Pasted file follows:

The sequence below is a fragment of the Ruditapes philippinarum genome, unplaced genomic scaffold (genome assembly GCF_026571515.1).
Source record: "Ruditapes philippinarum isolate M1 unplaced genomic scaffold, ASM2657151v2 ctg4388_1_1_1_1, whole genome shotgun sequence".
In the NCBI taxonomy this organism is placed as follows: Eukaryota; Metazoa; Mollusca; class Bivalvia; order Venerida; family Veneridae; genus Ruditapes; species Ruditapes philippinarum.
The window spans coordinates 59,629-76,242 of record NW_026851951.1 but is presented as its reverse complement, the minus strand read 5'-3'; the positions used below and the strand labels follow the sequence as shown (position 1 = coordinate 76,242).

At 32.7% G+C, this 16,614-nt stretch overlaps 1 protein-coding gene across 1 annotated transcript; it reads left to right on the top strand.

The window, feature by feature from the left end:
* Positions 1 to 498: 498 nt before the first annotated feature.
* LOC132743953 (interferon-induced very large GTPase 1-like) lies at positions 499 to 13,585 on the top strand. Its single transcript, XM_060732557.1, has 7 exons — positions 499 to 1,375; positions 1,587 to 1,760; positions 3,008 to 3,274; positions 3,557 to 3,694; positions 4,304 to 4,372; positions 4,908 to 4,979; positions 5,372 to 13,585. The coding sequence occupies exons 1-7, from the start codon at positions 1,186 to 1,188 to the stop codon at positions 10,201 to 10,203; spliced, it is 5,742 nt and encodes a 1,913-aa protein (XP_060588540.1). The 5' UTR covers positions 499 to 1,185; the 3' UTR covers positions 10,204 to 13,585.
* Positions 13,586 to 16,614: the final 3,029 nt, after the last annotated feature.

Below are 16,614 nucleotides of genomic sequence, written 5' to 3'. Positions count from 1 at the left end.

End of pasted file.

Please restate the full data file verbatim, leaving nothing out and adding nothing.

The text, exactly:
The sequence below is a fragment of the Ruditapes philippinarum genome, unplaced genomic scaffold (genome assembly GCF_026571515.1).
Source record: "Ruditapes philippinarum isolate M1 unplaced genomic scaffold, ASM2657151v2 ctg4388_1_1_1_1, whole genome shotgun sequence".
In the NCBI taxonomy this organism is placed as follows: Eukaryota; Metazoa; Mollusca; class Bivalvia; order Venerida; family Veneridae; genus Ruditapes; species Ruditapes philippinarum.
The window spans coordinates 59,629-76,242 of record NW_026851951.1 but is presented as its reverse complement, the minus strand read 5'-3'; the positions used below and the strand labels follow the sequence as shown (position 1 = coordinate 76,242).

At 32.7% G+C, this 16,614-nt stretch overlaps 1 protein-coding gene across 1 annotated transcript; it reads left to right on the top strand.

The window, feature by feature from the left end:
* Positions 1 to 498: 498 nt before the first annotated feature.
* LOC132743953 (interferon-induced very large GTPase 1-like) lies at positions 499 to 13,585 on the top strand. Its single transcript, XM_060732557.1, has 7 exons — positions 499 to 1,375; positions 1,587 to 1,760; positions 3,008 to 3,274; positions 3,557 to 3,694; positions 4,304 to 4,372; positions 4,908 to 4,979; positions 5,372 to 13,585. The coding sequence occupies exons 1-7, from the start codon at positions 1,186 to 1,188 to the stop codon at positions 10,201 to 10,203; spliced, it is 5,742 nt and encodes a 1,913-aa protein (XP_060588540.1). The 5' UTR covers positions 499 to 1,185; the 3' UTR covers positions 10,204 to 13,585.
* Positions 13,586 to 16,614: the final 3,029 nt, after the last annotated feature.

Below are 16,614 nucleotides of genomic sequence, written 5' to 3'. Positions count from 1 at the left end.